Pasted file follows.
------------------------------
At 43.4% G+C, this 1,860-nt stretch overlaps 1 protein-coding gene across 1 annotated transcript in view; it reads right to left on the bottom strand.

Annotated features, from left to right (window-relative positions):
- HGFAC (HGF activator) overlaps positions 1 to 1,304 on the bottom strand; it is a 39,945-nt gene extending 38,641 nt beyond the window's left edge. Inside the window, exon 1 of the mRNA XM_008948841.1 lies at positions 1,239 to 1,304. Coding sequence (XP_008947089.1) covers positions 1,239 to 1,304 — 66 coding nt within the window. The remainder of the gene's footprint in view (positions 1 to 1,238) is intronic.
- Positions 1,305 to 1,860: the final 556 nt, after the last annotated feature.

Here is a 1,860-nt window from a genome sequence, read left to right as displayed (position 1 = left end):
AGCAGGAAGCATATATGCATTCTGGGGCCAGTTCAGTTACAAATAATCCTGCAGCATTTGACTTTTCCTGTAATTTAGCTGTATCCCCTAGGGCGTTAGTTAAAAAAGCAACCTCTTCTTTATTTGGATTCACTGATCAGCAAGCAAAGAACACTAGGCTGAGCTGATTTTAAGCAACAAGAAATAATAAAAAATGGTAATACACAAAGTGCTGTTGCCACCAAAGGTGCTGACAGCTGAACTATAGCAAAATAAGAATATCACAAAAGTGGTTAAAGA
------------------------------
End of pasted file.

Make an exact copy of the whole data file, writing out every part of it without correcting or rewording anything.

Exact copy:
At 43.4% G+C, this 1,860-nt stretch overlaps 1 protein-coding gene across 1 annotated transcript in view; it reads right to left on the bottom strand.

Annotated features, from left to right (window-relative positions):
- HGFAC (HGF activator) overlaps positions 1 to 1,304 on the bottom strand; it is a 39,945-nt gene extending 38,641 nt beyond the window's left edge. Inside the window, exon 1 of the mRNA XM_008948841.1 lies at positions 1,239 to 1,304. Coding sequence (XP_008947089.1) covers positions 1,239 to 1,304 — 66 coding nt within the window. The remainder of the gene's footprint in view (positions 1 to 1,238) is intronic.
- Positions 1,305 to 1,860: the final 556 nt, after the last annotated feature.

Here is a 1,860-nt window from a genome sequence, read left to right as displayed (position 1 = left end):
AGCAGGAAGCATATATGCATTCTGGGGCCAGTTCAGTTACAAATAATCCTGCAGCATTTGACTTTTCCTGTAATTTAGCTGTATCCCCTAGGGCGTTAGTTAAAAAAGCAACCTCTTCTTTATTTGGATTCACTGATCAGCAAGCAAAGAACACTAGGCTGAGCTGATTTTAAGCAACAAGAAATAATAAAAAATGGTAATACACAAAGTGCTGTTGCCACCAAAGGTGCTGACAGCTGAACTATAGCAAAATAAGAATATCACAAAAGTGGTTAAAGA